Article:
For Crying Out Loud: From Open Outcry to the Electronic Screen
Format: PDF / Kindle (mobi) / ePub
A follow-up to Leo Melamed on the Markets, this book covers the developments in the futures markets since 1992 and discusses their transition through the digital age. The author, a recognized founder of financial futures, details the global issues confronting the futures market. You’ll learn how financial markets have allowed investors to manage generalized risks to both reduce exposure or enhance value to capture increased profits. Additionally, you'll discover trends, technology, and products that have shaped the world of futures and options, and what the future holds.
manipulation, fraud, and tax evasion involving millions of dollars.13 Pretty heady stuff. As the press saw it, at the core of the problem was dual trading and broker groups. Sallie Gaines and Carol Jouzaitis of the Tribune ran a comprehensive report on it with the headline “Broker Rings Legal—But Can Lead to Abuse.” The article noted that the federal investigation of Chicago’s futures exchanges was “putting a spotlight on powerful groups of brokers who often control activity in the trading pits
opposing sides. To underscore its unqualified support for Globex, the EOA Newsletter carried an interview with me conducted in June of 1996 about the destiny of electronic trade. (See Appendix 3E.) In taking the bold action it did, the EOA changed the course of CME history. In my book, its members are all heroes. They took on those broker groups that would tolerate improper trading practices and ignited the simmering war between proponents of open outcry and those in favor of automation. In doing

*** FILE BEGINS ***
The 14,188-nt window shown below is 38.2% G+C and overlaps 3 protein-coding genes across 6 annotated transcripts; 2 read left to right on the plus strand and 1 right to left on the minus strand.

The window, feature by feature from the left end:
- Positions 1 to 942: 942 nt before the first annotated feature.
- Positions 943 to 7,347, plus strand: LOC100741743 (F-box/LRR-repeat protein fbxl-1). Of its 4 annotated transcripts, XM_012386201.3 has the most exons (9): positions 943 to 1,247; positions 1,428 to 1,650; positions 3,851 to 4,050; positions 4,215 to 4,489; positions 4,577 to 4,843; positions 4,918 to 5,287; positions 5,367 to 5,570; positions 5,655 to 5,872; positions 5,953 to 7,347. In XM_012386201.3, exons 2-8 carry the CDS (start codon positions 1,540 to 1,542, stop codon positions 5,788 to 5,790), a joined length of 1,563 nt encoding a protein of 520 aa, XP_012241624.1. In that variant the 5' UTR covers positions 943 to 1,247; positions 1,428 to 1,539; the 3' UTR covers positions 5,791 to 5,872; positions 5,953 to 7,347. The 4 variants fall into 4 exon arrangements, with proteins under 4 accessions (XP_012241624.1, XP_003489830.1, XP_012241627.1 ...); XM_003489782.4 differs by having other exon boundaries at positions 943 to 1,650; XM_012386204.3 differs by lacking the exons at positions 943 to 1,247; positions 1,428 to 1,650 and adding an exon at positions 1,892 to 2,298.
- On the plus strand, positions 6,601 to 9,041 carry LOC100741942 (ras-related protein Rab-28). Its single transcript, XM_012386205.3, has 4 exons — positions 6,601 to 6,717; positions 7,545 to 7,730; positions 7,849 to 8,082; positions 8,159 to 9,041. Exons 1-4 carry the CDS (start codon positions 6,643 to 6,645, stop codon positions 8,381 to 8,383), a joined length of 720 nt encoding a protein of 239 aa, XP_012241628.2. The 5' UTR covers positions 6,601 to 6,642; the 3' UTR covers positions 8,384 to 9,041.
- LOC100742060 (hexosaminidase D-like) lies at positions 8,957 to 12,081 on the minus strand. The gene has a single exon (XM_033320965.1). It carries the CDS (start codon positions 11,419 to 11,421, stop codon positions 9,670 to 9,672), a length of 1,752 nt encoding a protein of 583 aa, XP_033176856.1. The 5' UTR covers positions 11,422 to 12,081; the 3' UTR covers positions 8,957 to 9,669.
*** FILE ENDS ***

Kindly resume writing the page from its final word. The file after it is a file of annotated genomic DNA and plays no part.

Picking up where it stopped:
generate sufficient liquidity to be a E-Mini 39 viable alternative to open outcry. It would represent the defining moment in the battle with the status quo. In the first week of June 1997, we received the bad news. The Dow Jones Index was officially awarded to the CBOT. We tried to soften the blow with the announcement of the mini S&P concept, but the news hit the CME like a ton of bricks. Our members regarded Dow’s decision as a death knell to the future of the Merc, and our membership
available to everyone around the globe and fostered massive capital flows in unencumbered fashion. It dramatically changed the nature of global capital markets forever. The markets of futures and options recognized this march of technology, understood its inexorable impact on commerce and trade, and willingly adapted to its demands. It is no accident that our markets thus represent one of the greatest growth arenas of the last two decades. 140 Messenger from the Futures As logic would
values” versus “Western values.” Never mind the facts. Never mind that the market always reacts to perceived realities. Never mind that the credit rating of Malaysian paper was lowered by Standard & Poor’s from stable to negative because of Malaysian reluctance to curb rapid credit growth when inflation was building in the economy. It is always easier to blame currency problems on speculators than to admit to excessive government spending or lax monetary policy. And the perfect whipping boy in